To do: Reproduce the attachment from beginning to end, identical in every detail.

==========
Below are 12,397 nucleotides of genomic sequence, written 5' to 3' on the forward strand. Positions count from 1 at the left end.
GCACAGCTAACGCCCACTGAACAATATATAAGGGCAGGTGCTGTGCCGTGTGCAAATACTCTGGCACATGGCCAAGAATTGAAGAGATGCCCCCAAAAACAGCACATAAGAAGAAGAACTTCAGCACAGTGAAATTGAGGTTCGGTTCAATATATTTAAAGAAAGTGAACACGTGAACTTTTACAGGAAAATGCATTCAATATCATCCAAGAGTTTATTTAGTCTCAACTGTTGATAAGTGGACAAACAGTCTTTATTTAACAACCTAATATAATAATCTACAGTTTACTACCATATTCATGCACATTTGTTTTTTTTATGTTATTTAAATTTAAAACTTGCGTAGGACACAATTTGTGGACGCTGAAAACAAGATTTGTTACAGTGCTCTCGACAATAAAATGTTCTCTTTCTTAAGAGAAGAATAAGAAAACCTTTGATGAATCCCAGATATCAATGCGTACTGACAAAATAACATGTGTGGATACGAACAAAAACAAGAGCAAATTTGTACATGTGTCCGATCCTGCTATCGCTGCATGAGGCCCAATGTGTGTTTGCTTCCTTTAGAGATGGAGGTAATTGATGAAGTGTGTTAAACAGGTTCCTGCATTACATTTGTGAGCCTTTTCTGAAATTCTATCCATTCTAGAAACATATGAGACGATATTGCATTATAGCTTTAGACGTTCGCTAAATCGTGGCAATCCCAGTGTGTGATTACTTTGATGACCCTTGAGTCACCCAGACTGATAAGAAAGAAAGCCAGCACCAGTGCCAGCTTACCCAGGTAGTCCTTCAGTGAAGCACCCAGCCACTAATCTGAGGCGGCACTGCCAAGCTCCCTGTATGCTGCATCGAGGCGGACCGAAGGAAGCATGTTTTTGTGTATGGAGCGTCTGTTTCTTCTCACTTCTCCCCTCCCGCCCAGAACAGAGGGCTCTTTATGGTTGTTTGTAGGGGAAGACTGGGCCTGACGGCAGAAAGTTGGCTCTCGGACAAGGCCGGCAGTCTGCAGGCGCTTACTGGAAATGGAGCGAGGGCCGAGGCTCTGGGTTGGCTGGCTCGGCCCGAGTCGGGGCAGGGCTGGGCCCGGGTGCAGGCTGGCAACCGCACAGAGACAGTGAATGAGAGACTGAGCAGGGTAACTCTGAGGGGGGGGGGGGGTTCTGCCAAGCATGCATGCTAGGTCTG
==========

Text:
Below are 12,397 nucleotides of genomic sequence, written 5' to 3' on the forward strand. Positions count from 1 at the left end.
GCACAGCTAACGCCCACTGAACAATATATAAGGGCAGGTGCTGTGCCGTGTGCAAATACTCTGGCACATGGCCAAGAATTGAAGAGATGCCCCCAAAAACAGCACATAAGAAGAAGAACTTCAGCACAGTGAAATTGAGGTTCGGTTCAATATATTTAAAGAAAGTGAACACGTGAACTTTTACAGGAAAATGCATTCAATATCATCCAAGAGTTTATTTAGTCTCAACTGTTGATAAGTGGACAAACAGTCTTTATTTAACAACCTAATATAATAATCTACAGTTTACTACCATATTCATGCACATTTGTTTTTTTTATGTTATTTAAATTTAAAACTTGCGTAGGACACAATTTGTGGACGCTGAAAACAAGATTTGTTACAGTGCTCTCGACAATAAAATGTTCTCTTTCTTAAGAGAAGAATAAGAAAACCTTTGATGAATCCCAGATATCAATGCGTACTGACAAAATAACATGTGTGGATACGAACAAAAACAAGAGCAAATTTGTACATGTGTCCGATCCTGCTATCGCTGCATGAGGCCCAATGTGTGTTTGCTTCCTTTAGAGATGGAGGTAATTGATGAAGTGTGTTAAACAGGTTCCTGCATTACATTTGTGAGCCTTTTCTGAAATTCTATCCATTCTAGAAACATATGAGACGATATTGCATTATAGCTTTAGACGTTCGCTAAATCGTGGCAATCCCAGTGTGTGATTACTTTGATGACCCTTGAGTCACCCAGACTGATAAGAAAGAAAGCCAGCACCAGTGCCAGCTTACCCAGGTAGTCCTTCAGTGAAGCACCCAGCCACTAATCTGAGGCGGCACTGCCAAGCTCCCTGTATGCTGCATCGAGGCGGACCGAAGGAAGCATGTTTTTGTGTATGGAGCGTCTGTTTCTTCTCACTTCTCCCCTCCCGCCCAGAACAGAGGGCTCTTTATGGTTGTTTGTAGGGGAAGACTGGGCCTGACGGCAGAAAGTTGGCTCTCGGACAAGGCCGGCAGTCTGCAGGCGCTTACTGGAAATGGAGCGAGGGCCGAGGCTCTGGGTTGGCTGGCTCGGCCCGAGTCGGGGCAGGGCTGGGCCCGGGTGCAGGCTGGCAACCGCACAGAGACAGTGAATGAGAGACTGAGCAGGGTAACTCTGAGGGGGGGGGGGGGTTCTGCCAAGCATGCATGCTAGGTCTG